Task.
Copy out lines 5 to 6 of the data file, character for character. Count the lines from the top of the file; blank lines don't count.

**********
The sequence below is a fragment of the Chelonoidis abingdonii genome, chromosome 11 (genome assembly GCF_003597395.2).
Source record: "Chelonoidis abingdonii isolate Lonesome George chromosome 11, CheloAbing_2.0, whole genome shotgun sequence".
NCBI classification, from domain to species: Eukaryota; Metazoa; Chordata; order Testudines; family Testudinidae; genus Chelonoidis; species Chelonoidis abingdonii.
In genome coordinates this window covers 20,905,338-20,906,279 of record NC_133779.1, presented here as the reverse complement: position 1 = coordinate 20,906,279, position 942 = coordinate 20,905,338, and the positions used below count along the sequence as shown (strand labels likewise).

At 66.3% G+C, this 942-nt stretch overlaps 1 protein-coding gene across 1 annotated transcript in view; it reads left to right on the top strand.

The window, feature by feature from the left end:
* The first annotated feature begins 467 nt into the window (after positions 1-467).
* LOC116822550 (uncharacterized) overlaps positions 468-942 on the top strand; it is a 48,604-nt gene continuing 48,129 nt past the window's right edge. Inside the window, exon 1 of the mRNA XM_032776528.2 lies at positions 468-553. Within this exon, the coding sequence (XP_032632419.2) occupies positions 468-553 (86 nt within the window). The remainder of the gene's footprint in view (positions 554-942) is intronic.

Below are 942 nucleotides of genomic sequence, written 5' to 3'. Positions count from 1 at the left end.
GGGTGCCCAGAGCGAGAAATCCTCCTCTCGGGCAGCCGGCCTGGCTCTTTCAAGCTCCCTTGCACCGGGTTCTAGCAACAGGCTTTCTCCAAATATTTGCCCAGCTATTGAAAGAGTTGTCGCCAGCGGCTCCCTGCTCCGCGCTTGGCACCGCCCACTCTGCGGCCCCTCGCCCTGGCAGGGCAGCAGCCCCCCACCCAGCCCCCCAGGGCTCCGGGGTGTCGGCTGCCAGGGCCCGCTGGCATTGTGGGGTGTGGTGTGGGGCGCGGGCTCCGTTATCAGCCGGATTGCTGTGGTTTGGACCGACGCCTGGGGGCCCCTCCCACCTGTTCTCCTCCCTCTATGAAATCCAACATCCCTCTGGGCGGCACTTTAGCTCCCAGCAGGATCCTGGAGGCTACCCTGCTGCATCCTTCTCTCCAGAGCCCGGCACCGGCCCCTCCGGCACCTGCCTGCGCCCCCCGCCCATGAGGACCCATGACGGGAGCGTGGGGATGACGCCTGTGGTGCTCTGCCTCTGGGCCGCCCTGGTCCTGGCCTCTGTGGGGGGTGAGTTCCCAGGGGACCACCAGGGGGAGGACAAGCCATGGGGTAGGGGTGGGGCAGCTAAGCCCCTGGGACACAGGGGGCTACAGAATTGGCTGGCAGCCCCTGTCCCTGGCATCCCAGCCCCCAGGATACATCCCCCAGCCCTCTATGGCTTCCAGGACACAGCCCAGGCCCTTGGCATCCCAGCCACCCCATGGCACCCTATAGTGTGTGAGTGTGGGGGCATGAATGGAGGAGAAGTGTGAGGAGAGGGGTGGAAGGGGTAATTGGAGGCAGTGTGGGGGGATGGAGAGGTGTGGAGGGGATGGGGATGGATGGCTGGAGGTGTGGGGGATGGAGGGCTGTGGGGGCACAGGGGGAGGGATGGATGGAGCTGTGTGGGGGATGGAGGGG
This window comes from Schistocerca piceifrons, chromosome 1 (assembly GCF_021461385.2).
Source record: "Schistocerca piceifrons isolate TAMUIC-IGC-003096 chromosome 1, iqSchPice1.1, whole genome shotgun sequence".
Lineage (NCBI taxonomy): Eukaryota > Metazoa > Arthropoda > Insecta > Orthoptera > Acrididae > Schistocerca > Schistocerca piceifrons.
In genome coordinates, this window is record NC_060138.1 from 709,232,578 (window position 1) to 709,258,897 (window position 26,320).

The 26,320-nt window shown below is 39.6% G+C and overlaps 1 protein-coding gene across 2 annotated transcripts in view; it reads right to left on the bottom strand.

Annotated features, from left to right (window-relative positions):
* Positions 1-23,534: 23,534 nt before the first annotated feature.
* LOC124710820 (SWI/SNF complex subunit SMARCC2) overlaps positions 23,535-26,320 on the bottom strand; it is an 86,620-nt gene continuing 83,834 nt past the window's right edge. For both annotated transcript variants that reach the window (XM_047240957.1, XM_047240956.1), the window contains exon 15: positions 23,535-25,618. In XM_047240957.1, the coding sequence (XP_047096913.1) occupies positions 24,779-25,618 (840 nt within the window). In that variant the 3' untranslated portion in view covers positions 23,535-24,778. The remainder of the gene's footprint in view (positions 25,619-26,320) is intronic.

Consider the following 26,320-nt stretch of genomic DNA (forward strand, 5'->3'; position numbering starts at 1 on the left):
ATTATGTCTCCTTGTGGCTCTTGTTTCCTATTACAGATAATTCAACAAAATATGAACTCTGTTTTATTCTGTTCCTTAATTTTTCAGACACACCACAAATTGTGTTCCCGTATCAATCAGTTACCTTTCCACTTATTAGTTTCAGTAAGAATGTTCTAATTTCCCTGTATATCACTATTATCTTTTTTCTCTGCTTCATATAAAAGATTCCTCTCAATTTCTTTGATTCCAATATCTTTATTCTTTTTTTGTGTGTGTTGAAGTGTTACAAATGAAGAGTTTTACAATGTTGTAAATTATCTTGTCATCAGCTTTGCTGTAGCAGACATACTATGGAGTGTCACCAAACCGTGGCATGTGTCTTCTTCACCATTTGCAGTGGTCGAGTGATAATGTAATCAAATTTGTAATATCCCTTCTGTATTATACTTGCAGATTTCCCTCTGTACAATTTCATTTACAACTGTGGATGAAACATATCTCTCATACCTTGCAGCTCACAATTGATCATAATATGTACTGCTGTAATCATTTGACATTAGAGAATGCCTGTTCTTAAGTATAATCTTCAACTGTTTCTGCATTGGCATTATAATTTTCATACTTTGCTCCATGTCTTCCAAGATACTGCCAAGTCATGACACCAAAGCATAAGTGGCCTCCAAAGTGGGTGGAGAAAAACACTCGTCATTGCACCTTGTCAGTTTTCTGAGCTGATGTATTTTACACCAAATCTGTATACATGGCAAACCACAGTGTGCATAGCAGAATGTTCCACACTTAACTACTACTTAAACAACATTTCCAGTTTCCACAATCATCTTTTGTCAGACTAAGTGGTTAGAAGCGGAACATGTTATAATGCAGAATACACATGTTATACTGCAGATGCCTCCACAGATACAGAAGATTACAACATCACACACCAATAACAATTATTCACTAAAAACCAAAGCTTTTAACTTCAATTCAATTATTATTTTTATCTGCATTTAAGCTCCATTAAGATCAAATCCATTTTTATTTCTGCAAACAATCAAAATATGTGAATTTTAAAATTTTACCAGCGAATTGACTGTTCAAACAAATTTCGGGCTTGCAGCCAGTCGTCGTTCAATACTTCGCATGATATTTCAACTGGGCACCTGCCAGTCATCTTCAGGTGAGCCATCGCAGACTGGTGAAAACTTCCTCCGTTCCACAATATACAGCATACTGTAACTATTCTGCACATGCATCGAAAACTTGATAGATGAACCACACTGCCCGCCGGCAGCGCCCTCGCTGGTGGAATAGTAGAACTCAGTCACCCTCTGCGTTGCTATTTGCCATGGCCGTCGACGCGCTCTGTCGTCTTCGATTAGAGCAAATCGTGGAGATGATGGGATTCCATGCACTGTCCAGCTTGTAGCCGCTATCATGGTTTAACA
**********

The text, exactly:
At 66.3% G+C, this 942-nt stretch overlaps 1 protein-coding gene across 1 annotated transcript in view; it reads left to right on the top strand.

The window, feature by feature from the left end: